Sensing Change: Estuary/Toxi•City

Part of the Institute’s yearlong Sensing Change initiative, Estuary/Toxi•City is the work of director and artist Roderick Coover. Estuary, a large-format book, and Toxi•City, a digital video installation, take on the past, present, and future of waterways like the Delaware and Thames rivers.

How can you travel to places you can’t physically go or to times you can’t physically go to, and pull those stories and make them your own?

—Roderick Coover

The estuaries of both rivers provided rich fodder for a sensory experience of the impact of climate change and chemical pollutants on our waters and landscapes. How do we construct and understand our changing landscapes? How do we adjust to the future of our landscapes, and how do we modify them?

Coover discusses the ideas behind his work Estuary/Toxi•City.

Coover discusses how he incorporates current and outdated maps and memories of places into his panoramic pieces.


Estuary, 2013

  • Artist book by Roderick Coover, Philadelphia, Pennsylvania
  • Database research assistant: Conor Hafertepe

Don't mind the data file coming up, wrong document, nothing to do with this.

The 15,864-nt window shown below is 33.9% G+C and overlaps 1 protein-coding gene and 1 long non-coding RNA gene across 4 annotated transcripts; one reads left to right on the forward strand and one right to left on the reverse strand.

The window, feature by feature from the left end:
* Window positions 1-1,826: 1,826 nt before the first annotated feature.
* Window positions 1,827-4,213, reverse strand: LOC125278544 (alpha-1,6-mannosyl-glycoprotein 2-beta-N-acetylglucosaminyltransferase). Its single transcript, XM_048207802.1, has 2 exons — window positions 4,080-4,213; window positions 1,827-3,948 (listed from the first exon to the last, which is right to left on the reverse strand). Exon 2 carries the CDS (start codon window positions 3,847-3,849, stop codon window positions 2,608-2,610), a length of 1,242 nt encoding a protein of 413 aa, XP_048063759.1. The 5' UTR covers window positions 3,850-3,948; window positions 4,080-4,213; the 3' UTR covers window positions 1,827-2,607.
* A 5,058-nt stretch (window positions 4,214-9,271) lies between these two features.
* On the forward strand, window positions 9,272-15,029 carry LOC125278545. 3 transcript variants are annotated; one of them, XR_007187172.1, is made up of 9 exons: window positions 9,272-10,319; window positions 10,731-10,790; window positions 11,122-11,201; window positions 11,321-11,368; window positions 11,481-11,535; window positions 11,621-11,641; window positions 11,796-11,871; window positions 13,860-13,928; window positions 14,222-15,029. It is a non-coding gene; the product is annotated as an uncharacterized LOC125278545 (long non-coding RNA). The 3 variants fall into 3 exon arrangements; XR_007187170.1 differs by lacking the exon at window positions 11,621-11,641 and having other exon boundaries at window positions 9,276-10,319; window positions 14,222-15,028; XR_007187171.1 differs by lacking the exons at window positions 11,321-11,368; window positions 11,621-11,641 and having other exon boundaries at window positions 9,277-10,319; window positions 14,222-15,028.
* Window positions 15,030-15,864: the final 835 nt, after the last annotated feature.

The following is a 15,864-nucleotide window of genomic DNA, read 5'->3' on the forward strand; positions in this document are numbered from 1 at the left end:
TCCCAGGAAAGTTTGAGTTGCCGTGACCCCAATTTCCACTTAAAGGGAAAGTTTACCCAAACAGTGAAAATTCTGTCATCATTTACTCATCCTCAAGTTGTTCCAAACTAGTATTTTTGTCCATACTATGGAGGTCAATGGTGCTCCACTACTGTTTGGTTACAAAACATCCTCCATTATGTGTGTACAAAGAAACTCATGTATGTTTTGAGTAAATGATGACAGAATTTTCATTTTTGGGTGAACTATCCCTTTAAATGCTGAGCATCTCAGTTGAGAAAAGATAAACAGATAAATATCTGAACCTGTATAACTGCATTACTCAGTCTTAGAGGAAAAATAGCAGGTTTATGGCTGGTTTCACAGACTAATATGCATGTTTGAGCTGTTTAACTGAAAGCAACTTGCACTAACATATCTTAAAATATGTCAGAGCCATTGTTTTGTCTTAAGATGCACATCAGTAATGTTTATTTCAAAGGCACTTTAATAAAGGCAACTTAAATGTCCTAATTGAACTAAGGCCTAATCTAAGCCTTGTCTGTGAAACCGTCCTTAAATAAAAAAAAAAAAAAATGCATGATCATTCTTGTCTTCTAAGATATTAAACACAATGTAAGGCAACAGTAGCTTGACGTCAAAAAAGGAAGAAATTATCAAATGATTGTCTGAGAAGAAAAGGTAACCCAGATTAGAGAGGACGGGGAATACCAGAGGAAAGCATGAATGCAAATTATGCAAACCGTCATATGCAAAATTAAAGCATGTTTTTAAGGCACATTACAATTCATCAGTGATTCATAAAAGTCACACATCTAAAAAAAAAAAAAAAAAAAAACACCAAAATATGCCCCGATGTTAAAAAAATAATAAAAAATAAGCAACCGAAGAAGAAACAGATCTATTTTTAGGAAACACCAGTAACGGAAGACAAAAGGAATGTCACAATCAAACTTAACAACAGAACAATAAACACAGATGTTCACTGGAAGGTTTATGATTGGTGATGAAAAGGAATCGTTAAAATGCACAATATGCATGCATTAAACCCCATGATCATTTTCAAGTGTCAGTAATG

• Field-research assistants: Julisa Basak, Chad Bevins, Conor Hafertepe, Paul Hinson, Bruce Byker James, Max Marin, Nate Quinn, Nicole Rothschild, and Chad Sims

Toxi•City, 2013

  • Director/artist: Roderick Coover
  • Script: Scott Rettberg
  • Sound technician: Joseph Kraemer
  • Cast: Aram Aghazarian, Don Anstock, Kamili Feelings, Alice Gatling, Cynthia Geonnotti, Steve Geonnotti, Saskia Hargrove, Chris Monaco, and Chris Whelan

Roderick Coover’s work spans films, interactive cinema, installations, webworks, and published papers. Coover uses experimental documentary methods and new digital media to uncover the places where social sciences, humanities, technology, and memory intersect. In an interview with our staff Coover reflected on the creation of Estuary/Toxi•City, on how we construct and modify the landscapes of our memory, and on his own work process.

View all clips from our interview with Roderick Coover >>


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